Don't Let Anyone Steal Your Joy

I remember back when I was a brand new teacher attending one of those training sessions where they inevitably figured that if you're a teacher you must like doing skits and singing songs. (They were wrong on both accounts for me.) Sitting uncomfortably in that big cafeteria full of teachers from the experienced to the greenest of the green, the only thing I remember is the presenter picking up a bottle of dish soap and reminding each one of us, DON'T LET ANYONE STEAL YOUR JOY. Of course he didn't mean the little bottle of dish soap but his focus for the next hour was on people around you who suck the joy and meaning out of teaching (or life). That quick phrase has stuck with me for 20 years and I'm here to remind you of the same thing today.




Pick up your phone: what is your go to app? Is it Instagram? Facebook? Twitter? Pinterest? Do you love/hate every single one of them? You know when you pop on just to check to see if there is anything fun going on in your area over the weekend but instead, you find out how far behind you are falling in the parenting game, or that you have no idea how to spruce up your landscaping on a tight budget? You know the feeling, right? It's that swim through the La Brea Tar Pits that will feel warm and soft at first when you see your brother's new puppy, then suddenly you freeze and drown in a sticky suffocating hell of self-congratulatory posts. Today, my friends, I'm talking a little bit about Pinstaface syndrome. (I invented this word. Do not Google it because you are sure to get the wrong definition. Use this one that I have created for your convenience.)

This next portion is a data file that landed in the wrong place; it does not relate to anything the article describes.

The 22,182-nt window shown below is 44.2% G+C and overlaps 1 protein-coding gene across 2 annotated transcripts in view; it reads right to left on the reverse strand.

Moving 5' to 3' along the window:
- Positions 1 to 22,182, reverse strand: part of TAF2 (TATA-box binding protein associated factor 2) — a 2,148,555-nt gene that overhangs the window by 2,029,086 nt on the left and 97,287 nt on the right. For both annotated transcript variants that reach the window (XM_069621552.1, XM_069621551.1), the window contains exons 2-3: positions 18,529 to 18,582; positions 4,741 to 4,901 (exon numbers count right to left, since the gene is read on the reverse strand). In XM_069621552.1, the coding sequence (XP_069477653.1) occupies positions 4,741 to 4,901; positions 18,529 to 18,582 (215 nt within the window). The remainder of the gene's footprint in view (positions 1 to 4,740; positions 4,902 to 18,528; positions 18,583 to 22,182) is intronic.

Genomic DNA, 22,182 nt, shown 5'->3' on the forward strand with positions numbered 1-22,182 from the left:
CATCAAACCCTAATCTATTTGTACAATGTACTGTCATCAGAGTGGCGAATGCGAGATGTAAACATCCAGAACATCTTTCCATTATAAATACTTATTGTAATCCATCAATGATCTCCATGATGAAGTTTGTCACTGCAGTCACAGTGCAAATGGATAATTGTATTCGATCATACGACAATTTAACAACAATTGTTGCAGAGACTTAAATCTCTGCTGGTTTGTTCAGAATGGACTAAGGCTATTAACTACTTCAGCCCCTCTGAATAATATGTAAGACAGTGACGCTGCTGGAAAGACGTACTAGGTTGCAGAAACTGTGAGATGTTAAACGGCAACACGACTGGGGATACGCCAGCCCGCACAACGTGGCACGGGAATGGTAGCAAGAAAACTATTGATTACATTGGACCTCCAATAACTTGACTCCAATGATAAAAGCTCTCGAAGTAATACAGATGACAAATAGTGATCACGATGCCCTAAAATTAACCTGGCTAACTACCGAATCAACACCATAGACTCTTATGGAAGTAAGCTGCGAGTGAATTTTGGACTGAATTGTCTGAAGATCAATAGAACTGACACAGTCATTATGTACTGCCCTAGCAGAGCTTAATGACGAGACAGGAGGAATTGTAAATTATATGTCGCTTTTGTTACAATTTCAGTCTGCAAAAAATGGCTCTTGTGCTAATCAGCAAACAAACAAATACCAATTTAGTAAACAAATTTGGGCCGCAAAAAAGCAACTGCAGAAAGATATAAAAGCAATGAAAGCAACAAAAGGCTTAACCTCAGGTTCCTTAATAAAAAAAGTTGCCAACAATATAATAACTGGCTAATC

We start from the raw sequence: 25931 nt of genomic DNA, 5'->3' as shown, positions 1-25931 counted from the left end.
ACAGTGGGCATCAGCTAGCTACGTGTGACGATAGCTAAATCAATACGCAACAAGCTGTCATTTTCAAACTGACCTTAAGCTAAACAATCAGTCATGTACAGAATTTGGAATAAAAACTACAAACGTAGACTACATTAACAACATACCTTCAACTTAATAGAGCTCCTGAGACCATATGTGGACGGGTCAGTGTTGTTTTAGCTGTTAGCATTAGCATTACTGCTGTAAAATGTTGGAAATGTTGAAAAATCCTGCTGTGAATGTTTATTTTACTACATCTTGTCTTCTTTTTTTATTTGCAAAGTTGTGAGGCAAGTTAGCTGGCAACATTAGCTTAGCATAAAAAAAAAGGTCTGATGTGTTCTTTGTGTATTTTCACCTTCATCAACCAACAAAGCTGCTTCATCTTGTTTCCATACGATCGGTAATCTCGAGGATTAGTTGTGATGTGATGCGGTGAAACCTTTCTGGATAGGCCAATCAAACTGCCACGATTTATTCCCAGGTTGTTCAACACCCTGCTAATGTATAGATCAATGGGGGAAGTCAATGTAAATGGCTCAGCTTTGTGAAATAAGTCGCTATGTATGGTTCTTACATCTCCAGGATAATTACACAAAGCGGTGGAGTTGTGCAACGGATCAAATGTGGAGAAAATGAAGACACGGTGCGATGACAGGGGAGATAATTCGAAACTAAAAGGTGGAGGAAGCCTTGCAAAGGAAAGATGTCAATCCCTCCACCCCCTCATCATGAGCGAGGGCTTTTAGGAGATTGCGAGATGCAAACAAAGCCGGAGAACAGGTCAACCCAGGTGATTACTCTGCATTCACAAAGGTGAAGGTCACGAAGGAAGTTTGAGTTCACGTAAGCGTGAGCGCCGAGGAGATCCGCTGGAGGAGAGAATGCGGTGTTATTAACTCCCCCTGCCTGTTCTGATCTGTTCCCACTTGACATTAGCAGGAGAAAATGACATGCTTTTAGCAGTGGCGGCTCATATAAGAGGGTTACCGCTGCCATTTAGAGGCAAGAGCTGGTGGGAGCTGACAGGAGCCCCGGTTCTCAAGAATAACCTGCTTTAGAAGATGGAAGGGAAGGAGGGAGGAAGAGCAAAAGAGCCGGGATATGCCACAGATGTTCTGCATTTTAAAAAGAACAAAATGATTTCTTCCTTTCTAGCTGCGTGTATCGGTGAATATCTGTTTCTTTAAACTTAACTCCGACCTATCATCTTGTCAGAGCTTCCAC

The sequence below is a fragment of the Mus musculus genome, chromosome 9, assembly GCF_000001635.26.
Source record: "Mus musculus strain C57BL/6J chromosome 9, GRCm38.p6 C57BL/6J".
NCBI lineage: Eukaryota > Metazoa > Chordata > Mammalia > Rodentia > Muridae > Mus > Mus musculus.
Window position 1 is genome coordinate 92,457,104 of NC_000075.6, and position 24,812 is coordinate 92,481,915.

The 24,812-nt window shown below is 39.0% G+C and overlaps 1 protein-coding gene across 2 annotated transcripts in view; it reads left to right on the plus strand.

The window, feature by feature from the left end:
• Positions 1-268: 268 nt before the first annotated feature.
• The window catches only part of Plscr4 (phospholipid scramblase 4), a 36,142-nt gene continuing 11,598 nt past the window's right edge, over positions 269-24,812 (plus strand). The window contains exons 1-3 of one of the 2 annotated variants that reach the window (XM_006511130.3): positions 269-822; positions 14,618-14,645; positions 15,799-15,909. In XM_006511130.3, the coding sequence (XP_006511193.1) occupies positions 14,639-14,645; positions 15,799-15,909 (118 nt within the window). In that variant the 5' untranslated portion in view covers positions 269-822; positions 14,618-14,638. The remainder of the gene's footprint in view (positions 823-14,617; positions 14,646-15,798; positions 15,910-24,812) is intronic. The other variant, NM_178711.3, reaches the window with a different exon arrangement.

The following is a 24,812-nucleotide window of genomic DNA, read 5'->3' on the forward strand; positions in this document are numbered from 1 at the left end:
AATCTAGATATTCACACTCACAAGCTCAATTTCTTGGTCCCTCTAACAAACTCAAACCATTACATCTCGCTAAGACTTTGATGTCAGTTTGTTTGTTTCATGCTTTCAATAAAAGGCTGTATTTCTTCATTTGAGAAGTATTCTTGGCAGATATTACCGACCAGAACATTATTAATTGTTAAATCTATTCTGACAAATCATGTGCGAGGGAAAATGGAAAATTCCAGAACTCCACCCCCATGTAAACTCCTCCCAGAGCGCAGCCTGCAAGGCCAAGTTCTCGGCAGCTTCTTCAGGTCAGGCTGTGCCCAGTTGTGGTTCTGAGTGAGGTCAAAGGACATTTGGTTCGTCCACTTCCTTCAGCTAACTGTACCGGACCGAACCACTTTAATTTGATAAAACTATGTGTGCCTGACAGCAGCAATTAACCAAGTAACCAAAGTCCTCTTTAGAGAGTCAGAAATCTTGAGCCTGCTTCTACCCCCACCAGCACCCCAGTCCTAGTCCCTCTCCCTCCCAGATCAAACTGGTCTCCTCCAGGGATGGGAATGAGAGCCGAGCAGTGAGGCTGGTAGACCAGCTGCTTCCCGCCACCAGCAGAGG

Pinstaface ; [in-stuh-feys] (noun) :: A combination of Pinterest, Instagram and Facebook that takes the perfection displayed by the poster and adds the benefits of lost joy and self-depreciation. Often leads to anxiety and inferiority complexes within the readers. See related, photoshop and/or Martha Stuart.

Pinstaface syndrome is that horrid little by-product of constant connection and comparison. It's the social autobiography presented to us through the Pinterest, Instagram and Facebook platforms from the rest of the world. We get to see, judge, or praise not only the poster's life but then our own. This multi-faceted piece of angsty-guilt-ridden hell that nearly every single one of us experiences at least one while perusing other people's social media is making us hyper-critical of our own kids, homes, and ability to succeed. It is the combination pack of pride and attention that we have the opportunity to crave and deplore at the same time. Let me give you a little example after I make the disclaimer that I understand that we all like to celebrate our successes and share with the world that good things that are going on in our lives. We should celebrate those things! That being said, there is a good way and a very, very bad way to accomplish this. Here...